Story wise there are significant variations from the Dracula you know and love, but the core is still there. Orlock/Dracula’s death is still an amazing piece of effects work for a film to attain in 1922.

For the TL;DR – go back and read. This is history.

Nosferatu is a cinematic classic. It is not scary in any way shape or form now. It is however worth watching for its aesthetic and historical content. I honestly wouldn’t expect most folks who aren’t vampire aficionados or film students to get through it, but I would say try.

This really is one of the ones that started it all.
There will be no review tomorrow, but Halloweens review wants you to Put..the Candle…Back.

Darke Reviews | Bram Stokers Dracula (1992)

Of all the literary creations out there, Romeo & Juliet, Holmes, Hamlet, Frankenstein, none come close to appearing on screen more than Dracula. The character as we know him was created by an Irishman named Bram Stoker in 1897. So few characters evoke such imagery in both European and American cultures as the name “Dracula”. Think for a moment of what comes to mind, what thoughts you have when you say that name. High Capes & Collars? Fangs? Bats? A gentleman? A Monster? Sex? Seduction? Blood? So many more thoughts and concepts come with that name. It is safe to say while Stoker did not invent the vampire, their legends date back to ancient Sumeria (trust me on this), he created the modern version. He took them from monster to seducer. He made them an incubus (or succubus depending on the writing) that we want despite the danger, rather than the unattractive corpse. Nearly every author in the vampire genre has been somehow affected by this seminal work.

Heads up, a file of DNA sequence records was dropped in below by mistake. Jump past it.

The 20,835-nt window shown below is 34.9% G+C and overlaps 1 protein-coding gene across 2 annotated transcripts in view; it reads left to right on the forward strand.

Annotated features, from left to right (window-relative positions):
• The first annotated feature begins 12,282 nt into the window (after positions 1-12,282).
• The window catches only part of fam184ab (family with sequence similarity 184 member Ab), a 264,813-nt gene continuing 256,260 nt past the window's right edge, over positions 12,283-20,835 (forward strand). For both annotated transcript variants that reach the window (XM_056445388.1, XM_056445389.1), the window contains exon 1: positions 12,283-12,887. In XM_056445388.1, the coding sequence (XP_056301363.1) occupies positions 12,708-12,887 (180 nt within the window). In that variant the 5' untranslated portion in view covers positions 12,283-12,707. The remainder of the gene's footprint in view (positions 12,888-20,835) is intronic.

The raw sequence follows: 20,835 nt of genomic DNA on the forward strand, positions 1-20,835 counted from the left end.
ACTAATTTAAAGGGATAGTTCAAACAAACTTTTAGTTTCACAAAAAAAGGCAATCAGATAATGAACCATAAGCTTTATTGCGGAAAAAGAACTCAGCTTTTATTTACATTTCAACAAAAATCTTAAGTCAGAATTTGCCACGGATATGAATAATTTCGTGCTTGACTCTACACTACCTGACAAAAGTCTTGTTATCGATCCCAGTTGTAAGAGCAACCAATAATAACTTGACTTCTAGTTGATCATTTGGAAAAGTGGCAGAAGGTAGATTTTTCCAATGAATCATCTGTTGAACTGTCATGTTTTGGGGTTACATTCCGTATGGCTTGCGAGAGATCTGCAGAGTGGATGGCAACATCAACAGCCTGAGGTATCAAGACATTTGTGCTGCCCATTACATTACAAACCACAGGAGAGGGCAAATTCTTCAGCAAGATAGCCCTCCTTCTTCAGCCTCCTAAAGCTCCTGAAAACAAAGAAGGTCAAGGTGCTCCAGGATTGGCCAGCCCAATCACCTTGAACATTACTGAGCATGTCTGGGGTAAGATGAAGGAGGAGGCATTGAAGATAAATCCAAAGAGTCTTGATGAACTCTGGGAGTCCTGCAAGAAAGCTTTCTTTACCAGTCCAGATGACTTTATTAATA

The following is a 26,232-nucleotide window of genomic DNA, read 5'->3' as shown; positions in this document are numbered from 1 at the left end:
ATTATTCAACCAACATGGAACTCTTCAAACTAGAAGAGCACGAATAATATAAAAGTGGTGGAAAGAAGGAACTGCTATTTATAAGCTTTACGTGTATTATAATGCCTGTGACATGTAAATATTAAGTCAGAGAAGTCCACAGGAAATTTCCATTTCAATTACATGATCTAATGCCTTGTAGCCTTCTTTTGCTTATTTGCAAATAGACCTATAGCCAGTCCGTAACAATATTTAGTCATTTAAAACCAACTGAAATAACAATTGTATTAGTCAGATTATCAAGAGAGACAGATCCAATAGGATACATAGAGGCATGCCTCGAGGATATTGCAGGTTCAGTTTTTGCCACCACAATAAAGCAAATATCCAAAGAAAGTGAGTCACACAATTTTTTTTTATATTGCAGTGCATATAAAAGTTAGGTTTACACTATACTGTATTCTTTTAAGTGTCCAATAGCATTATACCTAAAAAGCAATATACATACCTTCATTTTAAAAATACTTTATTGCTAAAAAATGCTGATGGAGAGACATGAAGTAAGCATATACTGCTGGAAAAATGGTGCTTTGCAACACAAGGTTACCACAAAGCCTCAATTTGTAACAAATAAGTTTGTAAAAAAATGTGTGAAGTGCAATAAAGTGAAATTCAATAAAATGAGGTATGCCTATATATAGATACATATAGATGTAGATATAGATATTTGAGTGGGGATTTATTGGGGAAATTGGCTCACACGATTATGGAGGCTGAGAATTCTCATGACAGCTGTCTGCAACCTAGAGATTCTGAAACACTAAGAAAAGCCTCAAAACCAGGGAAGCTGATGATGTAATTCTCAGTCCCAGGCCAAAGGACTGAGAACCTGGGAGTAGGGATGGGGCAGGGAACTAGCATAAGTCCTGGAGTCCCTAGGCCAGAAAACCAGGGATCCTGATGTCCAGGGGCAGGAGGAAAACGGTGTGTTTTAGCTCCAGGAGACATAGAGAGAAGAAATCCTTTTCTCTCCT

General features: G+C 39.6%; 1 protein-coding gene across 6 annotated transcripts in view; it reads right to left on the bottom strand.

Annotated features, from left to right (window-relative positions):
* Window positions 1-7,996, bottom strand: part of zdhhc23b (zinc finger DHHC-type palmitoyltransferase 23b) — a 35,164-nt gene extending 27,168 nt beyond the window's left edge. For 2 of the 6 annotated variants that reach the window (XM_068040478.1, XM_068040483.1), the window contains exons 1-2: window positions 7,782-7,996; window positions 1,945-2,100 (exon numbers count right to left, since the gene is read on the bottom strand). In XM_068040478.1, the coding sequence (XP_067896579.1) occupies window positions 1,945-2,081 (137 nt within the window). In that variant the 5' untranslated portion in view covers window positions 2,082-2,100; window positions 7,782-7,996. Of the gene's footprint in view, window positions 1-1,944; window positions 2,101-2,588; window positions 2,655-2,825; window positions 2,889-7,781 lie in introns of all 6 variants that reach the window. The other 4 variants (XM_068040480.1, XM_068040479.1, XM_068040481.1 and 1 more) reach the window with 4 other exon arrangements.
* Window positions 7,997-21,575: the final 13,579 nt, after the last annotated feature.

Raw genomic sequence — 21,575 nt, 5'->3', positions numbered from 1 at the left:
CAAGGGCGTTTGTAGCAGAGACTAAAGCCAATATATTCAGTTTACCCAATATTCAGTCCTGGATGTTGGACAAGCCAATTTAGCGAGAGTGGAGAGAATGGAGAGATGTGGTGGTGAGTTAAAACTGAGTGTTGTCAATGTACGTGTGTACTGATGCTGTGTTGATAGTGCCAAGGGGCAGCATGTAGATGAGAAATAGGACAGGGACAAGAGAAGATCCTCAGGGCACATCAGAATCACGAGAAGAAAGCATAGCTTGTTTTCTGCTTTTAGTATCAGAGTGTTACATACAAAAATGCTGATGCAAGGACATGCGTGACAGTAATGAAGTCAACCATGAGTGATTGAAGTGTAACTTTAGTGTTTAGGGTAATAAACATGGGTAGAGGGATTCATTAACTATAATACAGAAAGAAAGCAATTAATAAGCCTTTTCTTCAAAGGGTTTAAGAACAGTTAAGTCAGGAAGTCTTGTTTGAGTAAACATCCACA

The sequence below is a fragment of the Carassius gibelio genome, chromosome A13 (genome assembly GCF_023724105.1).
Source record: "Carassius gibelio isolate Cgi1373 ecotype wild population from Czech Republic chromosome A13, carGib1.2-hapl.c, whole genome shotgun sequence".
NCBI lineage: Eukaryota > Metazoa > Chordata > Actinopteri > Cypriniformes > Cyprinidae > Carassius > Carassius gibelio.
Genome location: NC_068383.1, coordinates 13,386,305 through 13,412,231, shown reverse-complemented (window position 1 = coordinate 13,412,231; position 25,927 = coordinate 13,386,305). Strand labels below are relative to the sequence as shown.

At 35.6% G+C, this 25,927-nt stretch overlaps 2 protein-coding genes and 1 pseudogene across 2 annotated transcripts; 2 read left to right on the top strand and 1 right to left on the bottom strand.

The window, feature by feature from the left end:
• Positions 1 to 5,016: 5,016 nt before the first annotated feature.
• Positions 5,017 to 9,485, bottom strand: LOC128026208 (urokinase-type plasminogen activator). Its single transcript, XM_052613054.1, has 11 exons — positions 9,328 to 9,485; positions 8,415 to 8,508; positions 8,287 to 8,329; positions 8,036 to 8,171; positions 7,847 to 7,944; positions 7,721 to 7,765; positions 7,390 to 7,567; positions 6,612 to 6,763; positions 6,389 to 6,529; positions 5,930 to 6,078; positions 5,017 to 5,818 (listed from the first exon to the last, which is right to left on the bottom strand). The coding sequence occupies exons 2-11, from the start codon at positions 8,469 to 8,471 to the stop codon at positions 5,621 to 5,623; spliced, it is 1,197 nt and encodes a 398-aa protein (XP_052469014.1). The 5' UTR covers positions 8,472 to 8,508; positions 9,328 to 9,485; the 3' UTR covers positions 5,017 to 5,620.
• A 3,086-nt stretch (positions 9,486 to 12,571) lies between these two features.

As the inspiration and basis of so much that came in the century since I found it interesting when the trailers appeared and people began to freak out. Sure Keanu couldn’t hide his accent no matter how hard he tried and people joked “Whoa! Its, like Dracula dude!”. Almost no one had heard of this Gary Oldman guy. Hannibal Lechter is Van Helsing? That chick from Beetlejuice is in it; ok thats almost expected. The guy who made Apocalypse Now AND the Godfather is doing Dracula? What? All of that got people, but the fact there’s a shot in the trailer with him in the sun had people lose their minds. Sad to say folks, sunlight didn’t kill Stokers Dracula, only annoyed him and so many people didn’t know and didn’t want to believe it after 90 years of Dracula that is killed by the sun.

Lets talk about that decision, which probably lays at the feet of writer James Hart. This is the same man who gave us Hook, Muppets Treasure Island, Contact and this years Epic. Yeah that’s what I said too, this guy is all over the place. He does however show a keen understanding of what was so attractive about the original work and made a point to use so much of the style that he could. Granted there’s a lot added to it as well, partially him and partially the director, but all of it is successful.

That comes from the experience of having such an acclaimed director at the helm. Acclaimed and insane. I’ve read the stories of things he did making Apocalypse now. Yeesh. He is however a visionary and used that vision to give us things we have never quite seen in film before. Intelligently using color (mostly reds), sound, lighting, shadow and atmosphere to its fullest. He goads his cast of well know names to places they had never quite gone and probably for many will never achieve again – even 20 years later. It’s a near perfect atmospheric film that tells the story in word, deed and look. A $40 million dollar budget being doubled at the box office and 3 academy awards show other people noticed too.